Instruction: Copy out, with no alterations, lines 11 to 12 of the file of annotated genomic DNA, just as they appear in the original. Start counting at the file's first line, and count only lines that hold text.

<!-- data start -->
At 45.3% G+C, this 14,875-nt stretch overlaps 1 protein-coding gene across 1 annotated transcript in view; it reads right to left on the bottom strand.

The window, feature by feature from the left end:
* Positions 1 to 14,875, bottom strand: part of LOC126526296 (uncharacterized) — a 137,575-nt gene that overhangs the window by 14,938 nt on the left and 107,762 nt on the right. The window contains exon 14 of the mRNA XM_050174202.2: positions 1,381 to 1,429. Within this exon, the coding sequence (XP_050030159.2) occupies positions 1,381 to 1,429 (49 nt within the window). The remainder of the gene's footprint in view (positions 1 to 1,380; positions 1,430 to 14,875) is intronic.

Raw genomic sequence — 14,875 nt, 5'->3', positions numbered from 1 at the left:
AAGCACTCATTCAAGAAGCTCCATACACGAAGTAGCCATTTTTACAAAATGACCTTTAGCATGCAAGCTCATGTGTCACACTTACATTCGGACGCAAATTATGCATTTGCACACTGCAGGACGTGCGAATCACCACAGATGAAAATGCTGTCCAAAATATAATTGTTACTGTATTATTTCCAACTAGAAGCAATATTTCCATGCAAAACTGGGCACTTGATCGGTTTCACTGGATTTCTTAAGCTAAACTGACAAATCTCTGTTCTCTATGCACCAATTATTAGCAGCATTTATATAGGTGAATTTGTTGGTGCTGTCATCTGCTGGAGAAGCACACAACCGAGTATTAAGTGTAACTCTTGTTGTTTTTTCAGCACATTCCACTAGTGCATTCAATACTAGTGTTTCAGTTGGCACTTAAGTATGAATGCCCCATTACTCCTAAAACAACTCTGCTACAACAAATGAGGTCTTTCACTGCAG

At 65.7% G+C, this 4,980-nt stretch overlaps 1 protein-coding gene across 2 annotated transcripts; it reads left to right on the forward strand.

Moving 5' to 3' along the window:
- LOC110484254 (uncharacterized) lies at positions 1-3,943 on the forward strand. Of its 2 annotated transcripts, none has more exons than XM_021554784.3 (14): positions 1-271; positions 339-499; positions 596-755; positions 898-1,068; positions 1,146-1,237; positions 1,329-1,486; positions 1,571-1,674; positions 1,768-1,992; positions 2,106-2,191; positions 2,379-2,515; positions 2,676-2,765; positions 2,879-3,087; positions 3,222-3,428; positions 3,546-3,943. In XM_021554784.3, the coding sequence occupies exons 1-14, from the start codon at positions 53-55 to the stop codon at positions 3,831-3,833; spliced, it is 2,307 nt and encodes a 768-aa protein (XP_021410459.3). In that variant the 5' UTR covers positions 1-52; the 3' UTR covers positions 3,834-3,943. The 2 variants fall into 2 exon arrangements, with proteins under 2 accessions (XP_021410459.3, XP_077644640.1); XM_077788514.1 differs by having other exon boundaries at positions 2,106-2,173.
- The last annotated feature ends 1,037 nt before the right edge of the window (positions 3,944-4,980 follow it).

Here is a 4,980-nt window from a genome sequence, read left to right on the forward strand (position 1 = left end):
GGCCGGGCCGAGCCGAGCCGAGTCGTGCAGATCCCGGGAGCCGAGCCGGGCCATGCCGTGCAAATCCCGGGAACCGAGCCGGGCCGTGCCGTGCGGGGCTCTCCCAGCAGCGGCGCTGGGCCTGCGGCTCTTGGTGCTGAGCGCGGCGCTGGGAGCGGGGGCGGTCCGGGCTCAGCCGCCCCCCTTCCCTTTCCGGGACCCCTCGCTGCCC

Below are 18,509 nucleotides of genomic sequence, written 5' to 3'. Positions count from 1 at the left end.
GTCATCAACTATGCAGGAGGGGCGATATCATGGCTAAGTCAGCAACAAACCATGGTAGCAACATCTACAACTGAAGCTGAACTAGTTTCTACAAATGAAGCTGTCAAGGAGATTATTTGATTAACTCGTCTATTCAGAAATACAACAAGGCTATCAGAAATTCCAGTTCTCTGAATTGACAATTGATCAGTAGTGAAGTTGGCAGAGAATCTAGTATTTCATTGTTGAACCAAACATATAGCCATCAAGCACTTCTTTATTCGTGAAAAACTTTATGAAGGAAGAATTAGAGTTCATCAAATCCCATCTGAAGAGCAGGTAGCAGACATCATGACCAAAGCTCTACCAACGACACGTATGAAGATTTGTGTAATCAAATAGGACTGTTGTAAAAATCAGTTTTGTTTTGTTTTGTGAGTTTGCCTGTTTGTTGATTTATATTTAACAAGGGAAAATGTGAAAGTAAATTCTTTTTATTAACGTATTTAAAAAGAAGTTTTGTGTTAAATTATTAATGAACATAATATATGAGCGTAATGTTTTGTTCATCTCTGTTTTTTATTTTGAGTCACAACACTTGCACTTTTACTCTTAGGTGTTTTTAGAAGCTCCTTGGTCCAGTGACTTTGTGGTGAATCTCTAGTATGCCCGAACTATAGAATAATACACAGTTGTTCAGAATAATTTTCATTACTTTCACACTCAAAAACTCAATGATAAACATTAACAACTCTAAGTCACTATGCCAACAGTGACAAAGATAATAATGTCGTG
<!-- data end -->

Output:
GGCCGGGCCGAGCCGAGCCGAGTCGTGCAGATCCCGGGAGCCGAGCCGGGCCATGCCGTGCAAATCCCGGGAACCGAGCCGGGCCGTGCCGTGCGGGGCTCTCCCAGCAGCGGCGCTGGGCCTGCGGCTCTTGGTGCTGAGCGCGGCGCTGGGAGCGGGGGCGGTCCGGGCTCAGCCGCCCCCCTTCCCTTTCCGGGACCCCTCGCTGCCC

Below are 18,509 nucleotides of genomic sequence, written 5' to 3'. Positions count from 1 at the left end.